Stupid Cancer’s Pushing Past Cancer: Stronger Together

Interested in a one-day survivorship conference, offered online and *this* weekend?  Stupid Cancer, UC Davis Health, and UCLA Health have you covered!  They’ve partnered on a free, one-day virtual event for the AYA cancer community.  Join in on Saturday, December 5, 2020 for important information and plenty of opportunities to chat and connect with your peers.

After a long and difficult year, it’s more important than ever to gather our adolescent and young adult cancer community together.

Learn more and register here!

Turning Your Cancer Story Into Comedy

Many AYAs love a well-placed cancer joke, and it’s not uncommon for us to share a dark sense of humor. This one-hour workshop, in collaboration with Stupid Cancer, will help you turn your young adult cancer story into comedy. Whether you want to climb on stage or beef up your meme game, we’ll talk about the best approach to get laughs out of a difficult subject matter and how to shape your own humor narrative.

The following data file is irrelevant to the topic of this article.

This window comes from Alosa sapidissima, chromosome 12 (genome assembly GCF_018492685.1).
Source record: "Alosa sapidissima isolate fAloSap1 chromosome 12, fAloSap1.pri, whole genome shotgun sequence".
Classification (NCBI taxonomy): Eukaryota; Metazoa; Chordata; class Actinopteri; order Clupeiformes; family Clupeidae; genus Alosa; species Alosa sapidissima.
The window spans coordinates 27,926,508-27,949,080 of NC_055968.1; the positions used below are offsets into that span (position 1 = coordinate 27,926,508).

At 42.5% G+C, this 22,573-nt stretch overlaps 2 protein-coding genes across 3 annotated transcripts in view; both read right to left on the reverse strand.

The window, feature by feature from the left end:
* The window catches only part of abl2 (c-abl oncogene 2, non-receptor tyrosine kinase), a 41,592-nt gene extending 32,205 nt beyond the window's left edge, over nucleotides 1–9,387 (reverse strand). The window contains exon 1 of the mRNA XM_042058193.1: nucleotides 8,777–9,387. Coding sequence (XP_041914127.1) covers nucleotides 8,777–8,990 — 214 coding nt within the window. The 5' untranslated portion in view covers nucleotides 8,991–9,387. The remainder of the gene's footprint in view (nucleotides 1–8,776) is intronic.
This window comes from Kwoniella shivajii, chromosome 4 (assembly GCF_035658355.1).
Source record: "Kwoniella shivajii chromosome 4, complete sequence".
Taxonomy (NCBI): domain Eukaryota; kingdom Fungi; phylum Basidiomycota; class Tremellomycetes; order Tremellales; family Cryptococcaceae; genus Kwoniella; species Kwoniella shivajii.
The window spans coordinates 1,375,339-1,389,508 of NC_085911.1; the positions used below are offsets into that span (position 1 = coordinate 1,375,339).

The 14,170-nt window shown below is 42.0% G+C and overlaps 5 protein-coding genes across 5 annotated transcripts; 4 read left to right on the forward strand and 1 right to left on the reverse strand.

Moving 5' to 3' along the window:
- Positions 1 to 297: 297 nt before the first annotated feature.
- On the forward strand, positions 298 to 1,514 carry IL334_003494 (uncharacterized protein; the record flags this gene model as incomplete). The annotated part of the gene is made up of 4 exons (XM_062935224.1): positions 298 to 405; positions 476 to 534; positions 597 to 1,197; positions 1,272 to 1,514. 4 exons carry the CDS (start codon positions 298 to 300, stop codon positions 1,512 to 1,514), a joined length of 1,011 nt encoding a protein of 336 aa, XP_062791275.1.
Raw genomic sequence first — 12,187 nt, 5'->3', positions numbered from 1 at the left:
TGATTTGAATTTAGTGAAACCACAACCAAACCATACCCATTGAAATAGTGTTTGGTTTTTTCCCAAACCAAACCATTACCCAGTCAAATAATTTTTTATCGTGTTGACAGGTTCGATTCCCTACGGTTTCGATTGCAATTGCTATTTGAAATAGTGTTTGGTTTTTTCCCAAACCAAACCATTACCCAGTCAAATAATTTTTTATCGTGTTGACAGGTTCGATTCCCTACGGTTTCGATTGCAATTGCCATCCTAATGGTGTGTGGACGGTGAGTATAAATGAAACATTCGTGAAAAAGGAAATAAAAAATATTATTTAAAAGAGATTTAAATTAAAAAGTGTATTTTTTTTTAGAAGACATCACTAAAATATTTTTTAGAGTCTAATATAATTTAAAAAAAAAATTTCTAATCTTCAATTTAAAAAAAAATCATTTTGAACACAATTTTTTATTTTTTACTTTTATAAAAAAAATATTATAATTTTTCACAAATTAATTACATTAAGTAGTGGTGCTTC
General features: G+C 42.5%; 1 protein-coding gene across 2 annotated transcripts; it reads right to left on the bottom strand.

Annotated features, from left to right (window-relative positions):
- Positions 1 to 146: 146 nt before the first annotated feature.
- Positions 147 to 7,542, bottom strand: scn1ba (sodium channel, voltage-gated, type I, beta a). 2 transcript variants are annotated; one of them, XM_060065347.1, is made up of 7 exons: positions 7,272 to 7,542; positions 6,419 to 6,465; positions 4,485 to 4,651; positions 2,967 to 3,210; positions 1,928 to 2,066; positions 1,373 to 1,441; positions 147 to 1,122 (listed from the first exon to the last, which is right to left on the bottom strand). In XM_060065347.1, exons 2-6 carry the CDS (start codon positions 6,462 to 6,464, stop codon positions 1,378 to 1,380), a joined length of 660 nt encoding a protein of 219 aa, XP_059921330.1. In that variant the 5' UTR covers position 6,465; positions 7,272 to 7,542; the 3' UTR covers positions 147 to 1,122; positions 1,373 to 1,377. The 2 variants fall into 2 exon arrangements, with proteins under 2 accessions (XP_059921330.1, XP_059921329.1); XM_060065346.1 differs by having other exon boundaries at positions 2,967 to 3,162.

Where: Online video webinar. When you register, the system will send you the zoom link to attend.

Who: Young adult cancer patients, survivors, and caregivers.

When: Tuesday, July 14.  1-2 pm PT / 3-4 pm CT / 4-5 pm ET.

You can register for the webinar here!

Lacuna Loft Will Be At CancerCon!

cancercon logo

Are you looking for a chance to connect in person with other young adult cancer survivors and meet Lacuna Loft in person at the same time?  Well, you’re in luck!  You can join us in Denver, CO this year for CancerCon!

Lacuna Loft will be running a 2-hour version of our Unspoken Ink: Young Adult Cancer Creative Writing Group that you can attend during one of the session slots at the event.  Plus, you’ll get the chance to meet hundreds of other young survivors who totally get what you’ve been through.

Learn more and register here!

Confessions Of A Cancer Patient

survivor guilt

I’m awake, for maybe the fifth or sixth time tonight. Like other nights, it’s a cold sweat that wakes me. I rise up and stare sleepily at the light that shines through my blinds. My body aches, there is no comfortable position to sleep in. I rise slowly so I don’t wake him, and I hear a soft snore that tells me he’s deep in a dream. The weight of my own body almost feels like too much and balance takes real effort. It’s a long walk to our restroom only about 6 feet away. I dampen a cloth and moisten my face and my chest. Sore still both from accessing the port and a deeper pain that I can’t shake.